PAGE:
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Pie Crust 101: Making The Perfect Pie

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Pie Crust 101 for the Perfect Pie

I learned to make pies at the knee of my maternal Nana. Not everyone had that advantage, so we created Pie Crust 101. My Nana Dora didn’t measure. Her pie crusts always came out perfectly. I’m talking serious Norman Rockwell territory.

Flaky crusts, delicious flavor, oozing pie fillings, steam emitting from the vents as the pies emerged from the oven. I don’t remember whether she cooled them on a windowsill, but let’s just imagine that she did ?.

a ball of all butter pie crust with rolling pin on floured board. Part of our Pie Crust 101 article.

Easy As Pie? It Can Be!

The truth of the matter is that making rolled pie crusts scares people. Which is funny, since there is a saying, “Easy as pie”! Many would argue that point. But maybe that’s because they never had a pie Master to learn from. Our FODMAP Everyday® Pie Crust 101 to the rescue!

a rolling pin mid-roll with pastry dough on parchment paper. Part of our Pie Crust 101 article.

I have made thousands of pies in my day and have learned a thing or two. I am here for you to have pie success! Let me be your pie muse…

pumpkin pie in a pastry crust on a cooling rack; part of our Pie Crust 101 article.

Top 10 Pie Making Tips

    • Read the Recipe! Sometimes fillings need to chill. Sometimes oven temperatures start high and get turned down at some point. Know what you are getting into.
    • Choosing Gluten-Free Flour – The majority of our pies will be gluten-free and the choice of flour makes a huge difference in your pie crust. We use Bob’s Red Mill Gluten Free 1 to 1 Baking Flour, which contains xanthan gum. We also have some additional xanthan added to our All Butter Pie Crust recipe. All of these facts make a difference in how easy your crust will be to roll out – and how flaky it will be in the end!
    • Choose Your Pie Plate Material – We use ovenproof glass, such as Pyrex, in the Test Kitchen. I find that they conduct heat very well, I can see the browning of the crust and they provide very reliable results. As an alternative, I will occasionally use a heavy ceramic, such as the Emile Henry, but they are pricey. The Pyrex, or equivalent, are inexpensive and easy to find. I am not partial to metal pie plates and I never use disposable foil. Your choice of material will affect how heat is conducted and how well your crust bakes – and a well-baked crust is a huge part of pie enjoyment.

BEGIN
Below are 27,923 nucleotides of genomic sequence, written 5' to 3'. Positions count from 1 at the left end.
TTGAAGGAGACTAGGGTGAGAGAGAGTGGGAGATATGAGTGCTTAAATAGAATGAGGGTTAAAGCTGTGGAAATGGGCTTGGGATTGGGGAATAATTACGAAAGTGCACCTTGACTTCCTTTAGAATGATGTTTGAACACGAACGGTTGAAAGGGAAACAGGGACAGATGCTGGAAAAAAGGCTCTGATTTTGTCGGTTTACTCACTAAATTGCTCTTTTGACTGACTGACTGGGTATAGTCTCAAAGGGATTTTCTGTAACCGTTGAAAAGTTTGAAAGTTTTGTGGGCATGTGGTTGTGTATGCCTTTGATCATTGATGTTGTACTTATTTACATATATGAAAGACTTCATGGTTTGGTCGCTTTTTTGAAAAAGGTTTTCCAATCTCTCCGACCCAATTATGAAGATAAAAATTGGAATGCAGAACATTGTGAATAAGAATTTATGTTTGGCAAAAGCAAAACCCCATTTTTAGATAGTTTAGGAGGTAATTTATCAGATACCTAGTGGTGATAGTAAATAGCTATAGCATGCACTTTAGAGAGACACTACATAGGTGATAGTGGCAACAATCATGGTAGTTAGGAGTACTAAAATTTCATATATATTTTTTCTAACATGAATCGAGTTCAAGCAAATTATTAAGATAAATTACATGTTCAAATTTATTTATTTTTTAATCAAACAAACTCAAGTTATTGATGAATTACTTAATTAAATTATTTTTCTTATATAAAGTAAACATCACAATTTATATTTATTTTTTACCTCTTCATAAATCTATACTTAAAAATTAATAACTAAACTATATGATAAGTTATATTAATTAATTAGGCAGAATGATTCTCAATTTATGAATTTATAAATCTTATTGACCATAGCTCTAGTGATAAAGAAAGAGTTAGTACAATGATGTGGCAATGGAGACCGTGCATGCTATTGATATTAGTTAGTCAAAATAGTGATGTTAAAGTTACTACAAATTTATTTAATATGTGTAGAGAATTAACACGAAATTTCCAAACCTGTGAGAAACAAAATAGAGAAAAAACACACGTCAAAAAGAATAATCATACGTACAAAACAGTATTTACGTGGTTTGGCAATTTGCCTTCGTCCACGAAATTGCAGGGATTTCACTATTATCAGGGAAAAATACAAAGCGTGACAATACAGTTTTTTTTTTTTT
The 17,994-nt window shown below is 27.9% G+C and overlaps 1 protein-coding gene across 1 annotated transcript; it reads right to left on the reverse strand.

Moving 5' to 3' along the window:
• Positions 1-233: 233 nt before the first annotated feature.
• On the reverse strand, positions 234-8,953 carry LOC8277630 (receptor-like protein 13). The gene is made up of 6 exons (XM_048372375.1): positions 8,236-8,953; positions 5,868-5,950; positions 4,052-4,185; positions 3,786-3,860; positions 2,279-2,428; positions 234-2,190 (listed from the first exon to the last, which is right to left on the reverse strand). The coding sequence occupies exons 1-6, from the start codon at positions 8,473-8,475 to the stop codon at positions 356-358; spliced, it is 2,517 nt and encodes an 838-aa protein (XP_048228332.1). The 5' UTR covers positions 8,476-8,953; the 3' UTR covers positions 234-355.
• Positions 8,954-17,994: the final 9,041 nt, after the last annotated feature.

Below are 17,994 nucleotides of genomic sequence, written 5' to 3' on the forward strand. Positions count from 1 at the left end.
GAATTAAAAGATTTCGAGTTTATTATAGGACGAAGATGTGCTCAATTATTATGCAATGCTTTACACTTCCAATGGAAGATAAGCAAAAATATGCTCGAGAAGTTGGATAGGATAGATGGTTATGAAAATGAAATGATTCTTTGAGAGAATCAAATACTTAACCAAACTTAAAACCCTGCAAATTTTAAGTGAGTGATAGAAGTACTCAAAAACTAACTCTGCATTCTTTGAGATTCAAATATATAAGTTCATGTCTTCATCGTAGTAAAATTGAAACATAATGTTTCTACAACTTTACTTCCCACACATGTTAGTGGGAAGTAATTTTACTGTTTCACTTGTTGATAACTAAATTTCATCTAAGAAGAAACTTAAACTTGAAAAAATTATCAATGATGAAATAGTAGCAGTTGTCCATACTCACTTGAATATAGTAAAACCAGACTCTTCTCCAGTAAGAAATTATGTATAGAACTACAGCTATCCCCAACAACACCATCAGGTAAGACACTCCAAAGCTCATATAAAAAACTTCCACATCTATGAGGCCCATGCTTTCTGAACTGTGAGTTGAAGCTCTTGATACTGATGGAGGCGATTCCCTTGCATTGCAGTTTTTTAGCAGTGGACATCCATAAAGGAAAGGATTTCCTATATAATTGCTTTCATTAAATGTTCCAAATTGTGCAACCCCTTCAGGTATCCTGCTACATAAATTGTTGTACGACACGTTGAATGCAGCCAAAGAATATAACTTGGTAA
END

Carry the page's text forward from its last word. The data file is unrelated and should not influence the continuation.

• Size Counts – Use the proper size pie plate as suggested in each recipe. A 9 inch (23 cm) pie plate is not the same as a deep-dish pie plate, which is typically 9 1/2 (24 cm) inches wide and also deeper; they are not interchangeable. Pie recipes are developed specifically and the filling of one might overfill or under-fill the wrong pie plate. This not only throws off visuals and baking time but also ultimately the texture and quality of the final product as well. You can see in the images below how there truly is a difference.

 

a 9 inch and a 9 1/2 deep dish pie. Image shows the difference in height and volume

    • Prep Your Plate – We always coat our pie plates with nonstick spray for an easier time upon cutting and serving.
    • Know Your Dough! – Our All Butter Pie Crust does not need to be chilled before it is rolled out and in fact, will be much more difficult to work with if you do chill it. Again, follow directions.
    • Easy Rolling – Roll out on lightly floured parchment paper. This reduces sticking and also allows you to pick up the crust and easily transfer it to your pie plate. This hand roller, seen below, is one of our favorite tools. After you have rolled out your crust with your standard size rolling pin, it sometimes needs a little finessing. This hand-held device makes quick work of evening out the dough, helping create a nice round shape and generally is just a huge help. Trust me.

hand held wooden rolling pin on a stone backdrop

    • Hot, Hot Hot – Make sure the oven is preheated properly. Many pies need a very hot oven in order to set the crust quickly.
    • Raw, Par-Baked, Fully Baked – Individual recipes will tell you about how to proceed. Many fruit pie recipes such as our Blueberry Pie, call for raw dough. Other recipes such as our Maple Pumpkin Pie call for a partially baked crust – before the filling is added – to ensure a crisp bottom. This is called par-baking, pre-baking or blind baking. Full instructions are given in our article, Blind Baking Pie Crusts.
    • Make, Bake and Eat! – Take advantage of do-ahead steps as many pies are best served as close to baking time as possible.

Now go into the kitchen and master that pie crust!

We wish you flaky success and are here for you with any questions.

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